Essays in Honour of Keith Cowling
Edited by Michael Waterson
* John Cable and Claire Morris** 1. INTRODUCTION The determinants of market share, and the interconnection between market share and market power, form major themes in Keith Cowling’s early work, as is evident in his paper with Tony Rayner (Cowling and Rayner, 1970), the subsequent DTI sponsored analysis of advertising and economic behaviour (Cowling et al., 1975) and his more or less contemporaneous and highly inﬂuential piece with Michael Waterson (Cowling and Waterson, 1976). From an early stage, too, welfare (and distributional) considerations and policy implications have been at the forefront of his concerns, notably in his work on the social costs of monopoly with Dennis Mueller (Cowling and Mueller, 1978), in his re-examination of monopoly capitalism (Cowling, 1982), as well as in his later work on industrial policy and corporate governance. This chapter revisits the terrain of market share behaviour, and related welfare and policy issues. Speciﬁcally, it focuses on how far the mobility or ‘instability’ of market shares can be pressed as a reliable and informative indicator of the degree of competitiveness in a market, whether in a positive or normative sense, and with a particular eye on antitrust policy applications. First, in the following section, we review the a priori arguments previously raised in the literature, adding some of our own. We then report a case study of the diagnostic and analytical power of mobility indices in the UK national daily newspaper market, relating observed variations in the degree of mobility to known events and to...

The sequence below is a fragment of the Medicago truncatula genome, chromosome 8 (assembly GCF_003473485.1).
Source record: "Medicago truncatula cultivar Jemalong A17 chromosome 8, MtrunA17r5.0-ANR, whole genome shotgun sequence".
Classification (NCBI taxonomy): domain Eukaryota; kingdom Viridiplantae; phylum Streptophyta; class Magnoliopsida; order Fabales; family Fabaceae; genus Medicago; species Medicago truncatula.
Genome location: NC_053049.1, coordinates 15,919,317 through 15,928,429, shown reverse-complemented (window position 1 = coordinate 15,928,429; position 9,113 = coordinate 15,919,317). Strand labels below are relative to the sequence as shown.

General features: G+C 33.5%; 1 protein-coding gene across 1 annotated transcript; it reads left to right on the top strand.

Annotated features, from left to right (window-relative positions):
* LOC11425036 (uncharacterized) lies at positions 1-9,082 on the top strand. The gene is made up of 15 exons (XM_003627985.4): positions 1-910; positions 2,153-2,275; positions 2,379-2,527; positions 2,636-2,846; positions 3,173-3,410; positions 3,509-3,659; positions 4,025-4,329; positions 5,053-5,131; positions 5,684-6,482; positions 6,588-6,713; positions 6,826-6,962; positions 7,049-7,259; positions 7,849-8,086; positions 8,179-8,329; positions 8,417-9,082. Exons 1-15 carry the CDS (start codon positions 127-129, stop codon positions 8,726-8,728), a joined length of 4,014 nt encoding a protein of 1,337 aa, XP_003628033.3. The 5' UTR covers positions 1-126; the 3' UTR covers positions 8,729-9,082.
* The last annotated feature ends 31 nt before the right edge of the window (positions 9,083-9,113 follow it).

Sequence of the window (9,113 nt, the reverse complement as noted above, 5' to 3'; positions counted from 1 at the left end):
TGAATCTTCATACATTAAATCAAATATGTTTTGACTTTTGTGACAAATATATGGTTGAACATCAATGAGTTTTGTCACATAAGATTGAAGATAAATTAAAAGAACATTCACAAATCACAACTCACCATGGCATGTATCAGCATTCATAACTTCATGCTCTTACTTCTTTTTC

You are not authenticated to view the full text of this chapter or article.
Elgaronline requires a subscription or purchase to access the full text of books or journals. Please login through your library system or with your personal username and password on the homepage.
Non-subscribers can freely search the site, view abstracts/ extracts and download selected front matter and introductory chapters for personal use.
Your library may not have purchased all subject areas. If you are authenticated and think you should have access to this title, please contact your librarian.